Compare any two graphics cards:
GeForce GTS 450 vs GeForce GTX 460
IntroThe GeForce GTS 450 has a GPU core clock speed of 783 MHz, and the 512 MB of GDDR5 memory runs at 902 MHz through a 128-bit bus. It also is comprised of 192 Stream Processors, 32 TAUs, and 16 ROPs.
Compare all that to the GeForce GTX 460, which comes with GPU clock speed of 675 MHz, and 768 MB of GDDR5 memory set to run at 900 MHz through a 192-bit bus. It also is made up of 336 SPUs, 56 TAUs, and 24 ROPs.
Power Usage and Theoretical Benchmarks
Power Consumption (Max TDP)
As far as performance goes, the GeForce GTX 460 should theoretically be a lot superior to the GeForce GTS 450 in general. (explain)
Texel RateThe GeForce GTX 460 should be a lot (about 51%) better at AF than the GeForce GTS 450. (explain)
Pixel RateIf running with a high resolution is important to you, then the GeForce GTX 460 is the winner, by far. (explain)
Please note that the above 'benchmarks' are all just theoretical - the results were calculated based on the card's specifications, and real-world performance may (and probably will) vary at least a bit.
Please note that the price comparisons are based on search keywords - sometimes it might show cards with very similar names that are not exactly the same as the one chosen in the comparison. We do try to filter out the wrong results as best we can, though.
Memory Bandwidth: Bandwidth is the maximum amount of data (in units of MB per second) that can be moved over the external memory interface in one second. It is calculated by multiplying the interface width by its memory speed. In the case of DDR type RAM, it should be multiplied by 2 again. If DDR5, multiply by 4 instead. The higher the bandwidth is, the faster the card will be in general. It especially helps with AA, High Dynamic Range and high resolutions.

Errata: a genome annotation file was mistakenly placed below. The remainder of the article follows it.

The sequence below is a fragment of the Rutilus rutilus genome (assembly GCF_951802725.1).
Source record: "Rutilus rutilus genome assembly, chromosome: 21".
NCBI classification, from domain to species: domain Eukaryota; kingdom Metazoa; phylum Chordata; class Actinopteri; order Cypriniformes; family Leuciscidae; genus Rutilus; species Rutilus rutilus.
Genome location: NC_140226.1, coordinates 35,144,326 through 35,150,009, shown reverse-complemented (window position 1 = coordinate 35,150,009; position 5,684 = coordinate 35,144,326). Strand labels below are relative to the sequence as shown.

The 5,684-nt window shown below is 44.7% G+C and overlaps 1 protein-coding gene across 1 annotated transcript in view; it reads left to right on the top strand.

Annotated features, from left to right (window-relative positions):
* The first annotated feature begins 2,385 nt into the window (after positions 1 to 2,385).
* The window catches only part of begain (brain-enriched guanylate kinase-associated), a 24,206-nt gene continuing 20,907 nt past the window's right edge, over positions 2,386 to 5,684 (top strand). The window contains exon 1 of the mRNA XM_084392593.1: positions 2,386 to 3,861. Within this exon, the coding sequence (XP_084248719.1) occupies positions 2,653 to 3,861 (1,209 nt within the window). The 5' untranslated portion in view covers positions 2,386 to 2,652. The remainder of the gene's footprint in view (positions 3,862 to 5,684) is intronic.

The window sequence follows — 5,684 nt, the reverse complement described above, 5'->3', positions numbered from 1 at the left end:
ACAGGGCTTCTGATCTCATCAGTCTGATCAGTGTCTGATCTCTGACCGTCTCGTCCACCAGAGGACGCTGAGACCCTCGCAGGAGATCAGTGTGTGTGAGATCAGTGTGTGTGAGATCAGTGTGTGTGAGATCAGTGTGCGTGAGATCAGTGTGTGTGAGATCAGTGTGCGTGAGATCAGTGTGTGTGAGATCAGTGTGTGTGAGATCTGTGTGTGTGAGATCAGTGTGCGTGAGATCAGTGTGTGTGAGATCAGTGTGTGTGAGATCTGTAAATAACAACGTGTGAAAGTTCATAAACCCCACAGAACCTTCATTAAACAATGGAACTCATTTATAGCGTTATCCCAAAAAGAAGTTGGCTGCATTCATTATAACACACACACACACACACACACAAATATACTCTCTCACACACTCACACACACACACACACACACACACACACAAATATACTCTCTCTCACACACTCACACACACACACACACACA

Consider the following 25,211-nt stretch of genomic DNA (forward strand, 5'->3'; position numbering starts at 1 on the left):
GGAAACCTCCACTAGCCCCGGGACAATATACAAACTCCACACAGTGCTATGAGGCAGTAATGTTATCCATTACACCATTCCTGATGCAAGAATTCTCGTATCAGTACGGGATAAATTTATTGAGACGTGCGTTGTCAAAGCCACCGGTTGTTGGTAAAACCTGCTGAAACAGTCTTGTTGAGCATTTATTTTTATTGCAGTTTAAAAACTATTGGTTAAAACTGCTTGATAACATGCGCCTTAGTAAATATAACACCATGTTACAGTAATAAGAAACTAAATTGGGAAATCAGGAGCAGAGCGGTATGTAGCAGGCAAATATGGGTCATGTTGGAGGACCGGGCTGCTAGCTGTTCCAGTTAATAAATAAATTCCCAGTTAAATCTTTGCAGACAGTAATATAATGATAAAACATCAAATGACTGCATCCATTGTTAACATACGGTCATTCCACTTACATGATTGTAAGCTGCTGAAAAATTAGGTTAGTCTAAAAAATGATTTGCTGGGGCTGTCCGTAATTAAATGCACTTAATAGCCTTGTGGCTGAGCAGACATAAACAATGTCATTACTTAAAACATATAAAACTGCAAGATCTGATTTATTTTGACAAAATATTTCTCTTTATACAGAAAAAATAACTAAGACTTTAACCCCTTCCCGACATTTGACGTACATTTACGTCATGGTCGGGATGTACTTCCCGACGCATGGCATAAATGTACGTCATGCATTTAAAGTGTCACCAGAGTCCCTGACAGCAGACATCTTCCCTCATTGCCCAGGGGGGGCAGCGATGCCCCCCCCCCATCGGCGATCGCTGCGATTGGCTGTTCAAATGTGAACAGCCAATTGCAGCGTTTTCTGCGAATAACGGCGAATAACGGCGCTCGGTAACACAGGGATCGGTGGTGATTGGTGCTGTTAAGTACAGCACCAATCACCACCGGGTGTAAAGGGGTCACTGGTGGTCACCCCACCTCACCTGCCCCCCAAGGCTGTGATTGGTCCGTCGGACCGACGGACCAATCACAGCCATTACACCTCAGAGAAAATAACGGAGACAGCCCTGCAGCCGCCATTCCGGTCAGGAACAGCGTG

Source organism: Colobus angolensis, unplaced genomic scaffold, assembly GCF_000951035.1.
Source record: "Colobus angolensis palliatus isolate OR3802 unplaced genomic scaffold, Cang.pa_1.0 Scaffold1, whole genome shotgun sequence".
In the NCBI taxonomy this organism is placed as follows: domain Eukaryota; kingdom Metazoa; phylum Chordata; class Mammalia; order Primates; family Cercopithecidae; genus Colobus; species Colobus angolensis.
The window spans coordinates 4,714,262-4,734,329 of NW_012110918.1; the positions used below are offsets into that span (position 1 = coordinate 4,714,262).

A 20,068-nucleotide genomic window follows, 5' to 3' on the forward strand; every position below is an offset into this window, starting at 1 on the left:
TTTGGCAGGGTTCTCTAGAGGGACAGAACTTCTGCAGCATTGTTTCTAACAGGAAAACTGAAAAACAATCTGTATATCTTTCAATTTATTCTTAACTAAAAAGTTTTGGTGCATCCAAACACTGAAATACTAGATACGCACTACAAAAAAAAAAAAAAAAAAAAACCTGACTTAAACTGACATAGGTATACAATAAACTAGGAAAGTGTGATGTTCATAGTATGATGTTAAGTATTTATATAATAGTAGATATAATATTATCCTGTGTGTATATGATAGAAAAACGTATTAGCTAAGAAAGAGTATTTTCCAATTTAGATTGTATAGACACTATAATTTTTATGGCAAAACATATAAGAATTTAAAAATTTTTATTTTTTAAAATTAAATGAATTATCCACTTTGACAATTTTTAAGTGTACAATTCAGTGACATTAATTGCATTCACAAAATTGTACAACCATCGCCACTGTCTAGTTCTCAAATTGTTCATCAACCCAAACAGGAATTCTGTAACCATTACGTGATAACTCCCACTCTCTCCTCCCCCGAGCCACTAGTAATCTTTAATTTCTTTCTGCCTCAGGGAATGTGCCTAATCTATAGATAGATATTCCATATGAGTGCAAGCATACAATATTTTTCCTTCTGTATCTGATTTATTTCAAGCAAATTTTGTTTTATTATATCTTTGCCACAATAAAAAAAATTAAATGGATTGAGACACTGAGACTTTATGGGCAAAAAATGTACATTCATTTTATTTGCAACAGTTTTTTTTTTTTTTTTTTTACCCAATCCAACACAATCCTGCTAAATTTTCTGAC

Texel Rate: Texel rate is the maximum amount of texture map elements (texels) that can be applied per second. This is worked out by multiplying the total texture units of the card by the core clock speed of the chip. The higher the texel rate, the better the graphics card will be at texture filtering (anisotropic filtering - AF). It is measured in millions of texels processed per second.
Pixel Rate: Pixel rate is the maximum amount of pixels the graphics card can possibly record to the local memory in a second - measured in millions of pixels per second. Pixel rate is worked out by multiplying the amount of ROPs by the the card's clock speed. ROPs (Raster Operations Pipelines - sometimes also referred to as Render Output Units) are responsible for filling the screen with pixels (the image). The actual pixel fill rate is also dependant on quite a few other factors, especially the memory bandwidth of the card - the lower the memory bandwidth is, the lower the ability to reach the maximum fill rate.